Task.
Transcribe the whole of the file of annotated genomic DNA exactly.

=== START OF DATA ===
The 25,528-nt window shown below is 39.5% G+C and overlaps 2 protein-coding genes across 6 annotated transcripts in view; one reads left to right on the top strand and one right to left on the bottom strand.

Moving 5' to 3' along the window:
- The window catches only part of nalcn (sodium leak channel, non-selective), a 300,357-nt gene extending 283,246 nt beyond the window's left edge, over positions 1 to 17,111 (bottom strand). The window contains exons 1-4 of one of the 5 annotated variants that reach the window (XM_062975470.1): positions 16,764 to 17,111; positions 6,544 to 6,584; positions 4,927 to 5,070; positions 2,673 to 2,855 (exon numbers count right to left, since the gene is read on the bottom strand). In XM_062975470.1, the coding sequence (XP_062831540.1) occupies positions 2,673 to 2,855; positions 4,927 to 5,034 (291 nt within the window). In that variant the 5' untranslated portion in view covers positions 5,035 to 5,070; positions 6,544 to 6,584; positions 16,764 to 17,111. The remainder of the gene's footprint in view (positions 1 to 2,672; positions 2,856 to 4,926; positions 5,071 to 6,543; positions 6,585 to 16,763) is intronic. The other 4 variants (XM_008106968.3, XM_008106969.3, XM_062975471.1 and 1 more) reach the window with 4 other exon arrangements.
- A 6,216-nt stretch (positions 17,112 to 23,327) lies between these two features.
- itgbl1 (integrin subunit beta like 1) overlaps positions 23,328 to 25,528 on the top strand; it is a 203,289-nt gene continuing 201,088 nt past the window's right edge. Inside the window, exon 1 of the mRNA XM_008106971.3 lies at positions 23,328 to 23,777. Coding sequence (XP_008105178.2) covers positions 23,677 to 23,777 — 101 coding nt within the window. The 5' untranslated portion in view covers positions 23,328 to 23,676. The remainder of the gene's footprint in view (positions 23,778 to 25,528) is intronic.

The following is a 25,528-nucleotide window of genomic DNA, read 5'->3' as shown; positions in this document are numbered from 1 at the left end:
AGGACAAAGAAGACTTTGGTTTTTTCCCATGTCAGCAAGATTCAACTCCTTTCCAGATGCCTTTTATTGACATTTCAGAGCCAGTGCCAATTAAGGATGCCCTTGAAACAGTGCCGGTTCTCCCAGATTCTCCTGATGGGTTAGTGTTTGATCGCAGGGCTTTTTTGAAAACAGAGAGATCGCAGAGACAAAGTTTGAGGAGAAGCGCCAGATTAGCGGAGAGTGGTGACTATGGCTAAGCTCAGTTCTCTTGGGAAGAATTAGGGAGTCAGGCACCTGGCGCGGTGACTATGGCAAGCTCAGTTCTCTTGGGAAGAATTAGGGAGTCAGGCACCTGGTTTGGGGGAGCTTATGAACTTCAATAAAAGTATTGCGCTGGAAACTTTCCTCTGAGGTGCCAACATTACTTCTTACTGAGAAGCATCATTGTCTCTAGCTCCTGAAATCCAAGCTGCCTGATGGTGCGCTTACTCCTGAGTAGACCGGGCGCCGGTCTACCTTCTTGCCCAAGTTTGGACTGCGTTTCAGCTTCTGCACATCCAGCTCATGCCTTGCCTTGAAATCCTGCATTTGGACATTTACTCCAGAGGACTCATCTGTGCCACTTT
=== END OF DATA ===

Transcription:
The 25,528-nt window shown below is 39.5% G+C and overlaps 2 protein-coding genes across 6 annotated transcripts in view; one reads left to right on the top strand and one right to left on the bottom strand.

Moving 5' to 3' along the window:
- The window catches only part of nalcn (sodium leak channel, non-selective), a 300,357-nt gene extending 283,246 nt beyond the window's left edge, over positions 1 to 17,111 (bottom strand). The window contains exons 1-4 of one of the 5 annotated variants that reach the window (XM_062975470.1): positions 16,764 to 17,111; positions 6,544 to 6,584; positions 4,927 to 5,070; positions 2,673 to 2,855 (exon numbers count right to left, since the gene is read on the bottom strand). In XM_062975470.1, the coding sequence (XP_062831540.1) occupies positions 2,673 to 2,855; positions 4,927 to 5,034 (291 nt within the window). In that variant the 5' untranslated portion in view covers positions 5,035 to 5,070; positions 6,544 to 6,584; positions 16,764 to 17,111. The remainder of the gene's footprint in view (positions 1 to 2,672; positions 2,856 to 4,926; positions 5,071 to 6,543; positions 6,585 to 16,763) is intronic. The other 4 variants (XM_008106968.3, XM_008106969.3, XM_062975471.1 and 1 more) reach the window with 4 other exon arrangements.
- A 6,216-nt stretch (positions 17,112 to 23,327) lies between these two features.
- itgbl1 (integrin subunit beta like 1) overlaps positions 23,328 to 25,528 on the top strand; it is a 203,289-nt gene continuing 201,088 nt past the window's right edge. Inside the window, exon 1 of the mRNA XM_008106971.3 lies at positions 23,328 to 23,777. Coding sequence (XP_008105178.2) covers positions 23,677 to 23,777 — 101 coding nt within the window. The 5' untranslated portion in view covers positions 23,328 to 23,676. The remainder of the gene's footprint in view (positions 23,778 to 25,528) is intronic.

The following is a 25,528-nucleotide window of genomic DNA, read 5'->3' as shown; positions in this document are numbered from 1 at the left end:
AGGACAAAGAAGACTTTGGTTTTTTCCCATGTCAGCAAGATTCAACTCCTTTCCAGATGCCTTTTATTGACATTTCAGAGCCAGTGCCAATTAAGGATGCCCTTGAAACAGTGCCGGTTCTCCCAGATTCTCCTGATGGGTTAGTGTTTGATCGCAGGGCTTTTTTGAAAACAGAGAGATCGCAGAGACAAAGTTTGAGGAGAAGCGCCAGATTAGCGGAGAGTGGTGACTATGGCTAAGCTCAGTTCTCTTGGGAAGAATTAGGGAGTCAGGCACCTGGCGCGGTGACTATGGCAAGCTCAGTTCTCTTGGGAAGAATTAGGGAGTCAGGCACCTGGTTTGGGGGAGCTTATGAACTTCAATAAAAGTATTGCGCTGGAAACTTTCCTCTGAGGTGCCAACATTACTTCTTACTGAGAAGCATCATTGTCTCTAGCTCCTGAAATCCAAGCTGCCTGATGGTGCGCTTACTCCTGAGTAGACCGGGCGCCGGTCTACCTTCTTGCCCAAGTTTGGACTGCGTTTCAGCTTCTGCACATCCAGCTCATGCCTTGCCTTGAAATCCTGCATTTGGACATTTACTCCAGAGGACTCATCTGTGCCACTTT